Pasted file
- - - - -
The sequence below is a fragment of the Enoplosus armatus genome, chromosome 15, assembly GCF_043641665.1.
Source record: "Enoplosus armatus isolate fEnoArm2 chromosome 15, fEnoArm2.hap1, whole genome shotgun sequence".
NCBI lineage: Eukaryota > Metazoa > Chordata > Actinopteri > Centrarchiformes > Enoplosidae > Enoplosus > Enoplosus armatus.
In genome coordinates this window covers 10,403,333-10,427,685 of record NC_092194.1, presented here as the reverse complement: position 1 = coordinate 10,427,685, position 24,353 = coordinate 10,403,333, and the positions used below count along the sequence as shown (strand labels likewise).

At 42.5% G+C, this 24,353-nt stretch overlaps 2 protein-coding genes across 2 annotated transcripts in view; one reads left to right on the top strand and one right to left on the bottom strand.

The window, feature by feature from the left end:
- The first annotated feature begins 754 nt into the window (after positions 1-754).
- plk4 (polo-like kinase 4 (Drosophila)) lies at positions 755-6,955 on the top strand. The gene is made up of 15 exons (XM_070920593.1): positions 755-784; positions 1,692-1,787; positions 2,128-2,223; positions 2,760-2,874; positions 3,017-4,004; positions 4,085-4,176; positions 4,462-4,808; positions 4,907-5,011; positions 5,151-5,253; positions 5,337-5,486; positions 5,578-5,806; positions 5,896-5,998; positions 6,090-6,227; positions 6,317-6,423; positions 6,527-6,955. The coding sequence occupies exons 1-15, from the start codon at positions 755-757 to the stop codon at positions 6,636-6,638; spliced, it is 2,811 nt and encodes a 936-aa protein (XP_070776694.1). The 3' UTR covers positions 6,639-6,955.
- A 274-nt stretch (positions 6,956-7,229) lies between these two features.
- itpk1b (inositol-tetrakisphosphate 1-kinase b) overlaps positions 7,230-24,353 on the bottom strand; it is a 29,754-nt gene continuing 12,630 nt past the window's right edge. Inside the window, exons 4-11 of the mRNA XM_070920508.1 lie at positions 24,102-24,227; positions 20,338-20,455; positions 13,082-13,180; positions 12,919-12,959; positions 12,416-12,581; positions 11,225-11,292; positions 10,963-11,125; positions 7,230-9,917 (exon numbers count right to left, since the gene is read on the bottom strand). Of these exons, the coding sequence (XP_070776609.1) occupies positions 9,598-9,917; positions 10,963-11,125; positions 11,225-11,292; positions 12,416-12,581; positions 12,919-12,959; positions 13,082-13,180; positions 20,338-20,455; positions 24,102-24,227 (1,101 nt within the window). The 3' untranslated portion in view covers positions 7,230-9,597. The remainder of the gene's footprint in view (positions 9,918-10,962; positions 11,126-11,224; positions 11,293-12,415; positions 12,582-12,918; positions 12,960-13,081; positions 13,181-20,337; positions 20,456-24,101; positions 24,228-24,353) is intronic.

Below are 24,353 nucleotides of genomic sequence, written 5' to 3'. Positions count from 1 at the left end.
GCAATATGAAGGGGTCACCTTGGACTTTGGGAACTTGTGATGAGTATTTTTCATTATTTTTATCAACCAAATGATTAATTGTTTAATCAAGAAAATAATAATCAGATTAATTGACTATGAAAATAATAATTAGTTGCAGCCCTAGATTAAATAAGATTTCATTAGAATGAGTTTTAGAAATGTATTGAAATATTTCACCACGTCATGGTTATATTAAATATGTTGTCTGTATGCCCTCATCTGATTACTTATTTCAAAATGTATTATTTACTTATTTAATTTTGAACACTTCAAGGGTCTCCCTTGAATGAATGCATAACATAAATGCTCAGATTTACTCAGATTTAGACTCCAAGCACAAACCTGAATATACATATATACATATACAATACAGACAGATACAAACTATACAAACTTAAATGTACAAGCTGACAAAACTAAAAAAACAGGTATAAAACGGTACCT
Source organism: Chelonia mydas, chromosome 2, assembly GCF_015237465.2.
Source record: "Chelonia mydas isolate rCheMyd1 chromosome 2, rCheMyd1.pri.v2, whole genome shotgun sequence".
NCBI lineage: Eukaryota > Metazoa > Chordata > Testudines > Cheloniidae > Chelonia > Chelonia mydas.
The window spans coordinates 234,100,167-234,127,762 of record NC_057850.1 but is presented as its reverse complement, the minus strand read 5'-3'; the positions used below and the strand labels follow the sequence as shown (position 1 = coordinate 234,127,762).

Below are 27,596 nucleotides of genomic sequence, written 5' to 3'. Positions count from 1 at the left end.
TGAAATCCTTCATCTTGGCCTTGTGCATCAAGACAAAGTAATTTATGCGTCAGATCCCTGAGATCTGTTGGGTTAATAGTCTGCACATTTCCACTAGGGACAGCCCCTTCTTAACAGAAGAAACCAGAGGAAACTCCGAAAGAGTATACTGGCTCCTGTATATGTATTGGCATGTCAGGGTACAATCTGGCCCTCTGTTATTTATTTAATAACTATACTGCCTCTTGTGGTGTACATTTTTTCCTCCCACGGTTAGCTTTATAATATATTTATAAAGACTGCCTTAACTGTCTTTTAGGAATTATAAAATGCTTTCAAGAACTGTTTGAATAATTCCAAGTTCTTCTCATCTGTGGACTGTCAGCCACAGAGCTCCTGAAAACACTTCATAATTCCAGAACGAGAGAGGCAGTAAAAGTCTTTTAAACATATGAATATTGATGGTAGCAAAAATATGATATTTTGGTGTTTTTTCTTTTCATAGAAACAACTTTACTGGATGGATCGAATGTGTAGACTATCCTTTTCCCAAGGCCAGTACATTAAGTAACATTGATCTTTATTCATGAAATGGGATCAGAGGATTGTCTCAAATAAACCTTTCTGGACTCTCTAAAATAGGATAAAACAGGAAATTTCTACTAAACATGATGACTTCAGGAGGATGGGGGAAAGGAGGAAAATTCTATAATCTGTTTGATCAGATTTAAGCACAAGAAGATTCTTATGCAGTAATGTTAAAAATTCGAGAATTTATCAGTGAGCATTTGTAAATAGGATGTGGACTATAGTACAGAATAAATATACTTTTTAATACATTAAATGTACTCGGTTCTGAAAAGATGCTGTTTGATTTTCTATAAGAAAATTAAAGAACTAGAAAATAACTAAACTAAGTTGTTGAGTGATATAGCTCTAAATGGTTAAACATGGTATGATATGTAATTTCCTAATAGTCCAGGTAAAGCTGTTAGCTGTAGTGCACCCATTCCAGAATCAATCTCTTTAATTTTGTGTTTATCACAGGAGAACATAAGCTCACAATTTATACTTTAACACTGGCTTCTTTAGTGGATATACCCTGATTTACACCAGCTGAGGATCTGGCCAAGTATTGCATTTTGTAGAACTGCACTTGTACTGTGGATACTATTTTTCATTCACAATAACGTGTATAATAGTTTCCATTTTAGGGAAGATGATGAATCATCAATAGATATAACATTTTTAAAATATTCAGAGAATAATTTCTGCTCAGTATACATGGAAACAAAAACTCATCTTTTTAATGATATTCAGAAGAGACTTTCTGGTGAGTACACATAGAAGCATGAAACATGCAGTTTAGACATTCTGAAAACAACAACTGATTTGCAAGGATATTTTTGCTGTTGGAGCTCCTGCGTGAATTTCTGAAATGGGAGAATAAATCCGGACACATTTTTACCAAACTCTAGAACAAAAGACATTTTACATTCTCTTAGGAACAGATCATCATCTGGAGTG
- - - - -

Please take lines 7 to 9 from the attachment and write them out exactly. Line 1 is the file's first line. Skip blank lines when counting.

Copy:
- The first annotated feature begins 754 nt into the window (after positions 1-754).
- plk4 (polo-like kinase 4 (Drosophila)) lies at positions 755-6,955 on the top strand. The gene is made up of 15 exons (XM_070920593.1): positions 755-784; positions 1,692-1,787; positions 2,128-2,223; positions 2,760-2,874; positions 3,017-4,004; positions 4,085-4,176; positions 4,462-4,808; positions 4,907-5,011; positions 5,151-5,253; positions 5,337-5,486; positions 5,578-5,806; positions 5,896-5,998; positions 6,090-6,227; positions 6,317-6,423; positions 6,527-6,955. The coding sequence occupies exons 1-15, from the start codon at positions 755-757 to the stop codon at positions 6,636-6,638; spliced, it is 2,811 nt and encodes a 936-aa protein (XP_070776694.1). The 3' UTR covers positions 6,639-6,955.
- A 274-nt stretch (positions 6,956-7,229) lies between these two features.